Governments, whether democratic or not, are ill-equipped to deal with ecosystem breakdowns.  Governments in democratic countries are focused on electoral cycles and polls.  Governments of non-democratic countries are focused on keeping power.  Although it may sound like heresy in some circles, states (in the sense of political institutions and communities that sustain a common identity and legal personality over the long term) are better equipped to deal with these problems than individual governments. Human rights language has always transcended governments, and human rights activists have always used government statements and commitments against them, entangling them in commitments that end up constraining them in ways that never could have been predicted.

4. Think long term

Human rights struggles continue, but progress should be acknowledged and recognized.  The institution of slavery, which had existed in various forms for millennia, has now virtually been abolished, and any group who practices it now does so in the shadows, surreptitiously and shamefully.   It could be argued that the planet can’t wait, and I agree with this sentiment, however, it is short-termism that has gotten us into this situation of ecological crisis, and changing the view to a planetary one should also involve a shift in thinking beyond the 20-year window that presently hampers societies.

Berlin Wall
The Berlin Wall fell only after years of careful activism behind the Iron Curtain

5.  Quiet efforts pay off

After Live Earth (Al Gore’s massive public relations global conference event) in 2007, interest in addressing climate change seemed to fade away.  Big, splashy events are temporary, they ignite but lack the ‘long tail’ needed to create sustained change.  The Arab Spring, which began in Tunisia with the actions of one individual, seemed to come out of nowhere.  Closer examination, however, reveals that the work of thousands of activists, journalists, and ordinary people created the conditions for change that enabled the revolutionary movements to transnationalize quickly.  Contrasting these two examples also reveals the key role of information technology.   Live Earth was primarily a visual and broadcast-style ‘industrial’ event, while change now happens through microblogs and  ‘post-industrial’ social media.  These efforts are necessarily more dispersed, less hierarchical, and less predictable, but clearly they are potent.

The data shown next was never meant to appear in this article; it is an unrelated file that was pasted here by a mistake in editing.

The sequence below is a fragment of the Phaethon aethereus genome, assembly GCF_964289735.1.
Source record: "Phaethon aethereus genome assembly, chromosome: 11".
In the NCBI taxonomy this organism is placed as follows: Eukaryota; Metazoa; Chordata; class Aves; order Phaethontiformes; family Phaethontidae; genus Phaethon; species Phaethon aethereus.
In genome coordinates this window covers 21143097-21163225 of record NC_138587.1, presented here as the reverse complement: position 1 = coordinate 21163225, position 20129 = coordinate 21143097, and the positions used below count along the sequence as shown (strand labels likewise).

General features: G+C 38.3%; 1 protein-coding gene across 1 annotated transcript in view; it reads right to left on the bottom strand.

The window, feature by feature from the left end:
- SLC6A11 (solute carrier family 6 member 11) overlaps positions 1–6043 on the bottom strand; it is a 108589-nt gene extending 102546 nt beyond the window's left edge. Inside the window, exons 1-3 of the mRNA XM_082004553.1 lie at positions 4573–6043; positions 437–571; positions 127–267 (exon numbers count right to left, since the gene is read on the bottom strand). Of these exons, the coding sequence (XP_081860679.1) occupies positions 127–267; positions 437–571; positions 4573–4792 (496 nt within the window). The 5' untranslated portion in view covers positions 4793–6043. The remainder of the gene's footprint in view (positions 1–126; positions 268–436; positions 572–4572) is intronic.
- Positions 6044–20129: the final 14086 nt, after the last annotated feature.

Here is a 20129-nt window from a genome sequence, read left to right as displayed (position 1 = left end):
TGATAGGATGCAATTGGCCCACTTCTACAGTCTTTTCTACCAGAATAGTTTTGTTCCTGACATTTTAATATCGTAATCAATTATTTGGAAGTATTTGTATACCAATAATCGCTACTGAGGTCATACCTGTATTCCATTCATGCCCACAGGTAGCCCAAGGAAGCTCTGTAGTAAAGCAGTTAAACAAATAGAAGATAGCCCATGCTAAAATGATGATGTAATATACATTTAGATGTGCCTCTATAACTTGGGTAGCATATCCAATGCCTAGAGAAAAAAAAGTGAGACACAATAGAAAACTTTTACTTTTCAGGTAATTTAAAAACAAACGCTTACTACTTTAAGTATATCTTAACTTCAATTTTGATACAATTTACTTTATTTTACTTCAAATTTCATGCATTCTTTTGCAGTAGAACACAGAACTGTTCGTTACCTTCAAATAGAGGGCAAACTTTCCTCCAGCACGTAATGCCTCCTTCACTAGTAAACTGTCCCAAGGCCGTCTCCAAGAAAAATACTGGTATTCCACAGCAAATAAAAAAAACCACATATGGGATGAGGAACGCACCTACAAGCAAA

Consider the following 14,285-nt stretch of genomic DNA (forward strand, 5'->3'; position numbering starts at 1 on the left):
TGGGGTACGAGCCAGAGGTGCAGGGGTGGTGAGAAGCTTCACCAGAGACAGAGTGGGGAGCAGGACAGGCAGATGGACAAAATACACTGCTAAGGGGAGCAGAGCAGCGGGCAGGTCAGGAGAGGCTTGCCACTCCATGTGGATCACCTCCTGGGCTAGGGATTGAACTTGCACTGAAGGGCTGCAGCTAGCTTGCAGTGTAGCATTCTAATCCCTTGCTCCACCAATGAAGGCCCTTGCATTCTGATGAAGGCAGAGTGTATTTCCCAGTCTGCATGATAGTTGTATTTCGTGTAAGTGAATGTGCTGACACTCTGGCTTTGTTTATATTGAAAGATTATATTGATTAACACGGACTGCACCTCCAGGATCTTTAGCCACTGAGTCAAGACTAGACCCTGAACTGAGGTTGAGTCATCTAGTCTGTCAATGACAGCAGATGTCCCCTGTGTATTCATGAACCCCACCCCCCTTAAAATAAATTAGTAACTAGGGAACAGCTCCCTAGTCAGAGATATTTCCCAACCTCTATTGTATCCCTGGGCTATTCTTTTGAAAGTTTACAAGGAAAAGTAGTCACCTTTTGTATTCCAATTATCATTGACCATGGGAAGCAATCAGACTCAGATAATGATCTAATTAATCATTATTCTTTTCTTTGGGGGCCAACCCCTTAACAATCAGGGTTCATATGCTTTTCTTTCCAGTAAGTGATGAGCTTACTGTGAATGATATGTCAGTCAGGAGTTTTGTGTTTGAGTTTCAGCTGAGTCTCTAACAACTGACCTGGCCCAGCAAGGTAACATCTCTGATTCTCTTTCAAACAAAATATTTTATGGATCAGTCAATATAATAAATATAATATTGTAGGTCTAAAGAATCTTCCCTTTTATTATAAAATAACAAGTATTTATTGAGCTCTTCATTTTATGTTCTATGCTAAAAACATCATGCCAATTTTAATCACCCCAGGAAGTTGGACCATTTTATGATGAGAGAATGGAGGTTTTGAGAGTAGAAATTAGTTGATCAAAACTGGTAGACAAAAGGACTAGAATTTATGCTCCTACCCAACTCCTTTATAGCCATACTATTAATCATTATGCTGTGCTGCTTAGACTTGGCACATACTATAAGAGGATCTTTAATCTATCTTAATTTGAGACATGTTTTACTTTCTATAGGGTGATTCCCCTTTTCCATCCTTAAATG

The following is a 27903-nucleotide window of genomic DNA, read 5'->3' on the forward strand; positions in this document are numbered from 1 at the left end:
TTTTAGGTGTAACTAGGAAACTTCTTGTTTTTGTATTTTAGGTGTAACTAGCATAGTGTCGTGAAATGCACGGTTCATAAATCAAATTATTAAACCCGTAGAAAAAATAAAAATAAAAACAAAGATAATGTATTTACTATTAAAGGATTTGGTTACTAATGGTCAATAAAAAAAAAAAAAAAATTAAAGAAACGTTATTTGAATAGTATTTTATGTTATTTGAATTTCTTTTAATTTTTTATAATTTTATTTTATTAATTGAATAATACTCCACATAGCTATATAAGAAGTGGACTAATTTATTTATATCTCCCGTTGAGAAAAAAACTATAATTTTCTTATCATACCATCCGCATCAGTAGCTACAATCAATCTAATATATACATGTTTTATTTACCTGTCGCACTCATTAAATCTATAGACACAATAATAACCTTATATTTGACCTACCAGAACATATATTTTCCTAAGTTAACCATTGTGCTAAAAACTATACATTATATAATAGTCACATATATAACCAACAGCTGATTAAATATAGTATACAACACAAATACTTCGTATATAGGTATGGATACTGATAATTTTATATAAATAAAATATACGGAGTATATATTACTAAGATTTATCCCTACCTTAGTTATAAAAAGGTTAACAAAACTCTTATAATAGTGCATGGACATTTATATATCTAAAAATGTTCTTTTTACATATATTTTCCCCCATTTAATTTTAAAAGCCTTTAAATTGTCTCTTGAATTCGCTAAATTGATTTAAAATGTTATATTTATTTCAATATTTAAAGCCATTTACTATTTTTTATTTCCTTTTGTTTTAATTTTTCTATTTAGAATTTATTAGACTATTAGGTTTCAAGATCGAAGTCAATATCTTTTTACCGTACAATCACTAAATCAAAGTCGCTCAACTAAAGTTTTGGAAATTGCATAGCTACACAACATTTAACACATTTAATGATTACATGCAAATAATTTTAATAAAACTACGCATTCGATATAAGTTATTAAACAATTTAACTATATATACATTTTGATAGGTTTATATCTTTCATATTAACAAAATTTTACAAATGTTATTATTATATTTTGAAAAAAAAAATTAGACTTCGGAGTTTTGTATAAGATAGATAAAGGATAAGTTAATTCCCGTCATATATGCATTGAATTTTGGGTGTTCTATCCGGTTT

None of this is to say that torture, oppression, and genocide are (or perhaps ever will be) eliminated.  The reports out of Syria and other places like Sri Lanka, Somalia, Congo, and Colombia suggest that there is a long way to go to achieve respect for fundamental human rights, freedom, and dignity.  Nevertheless, environmentalists should take heed.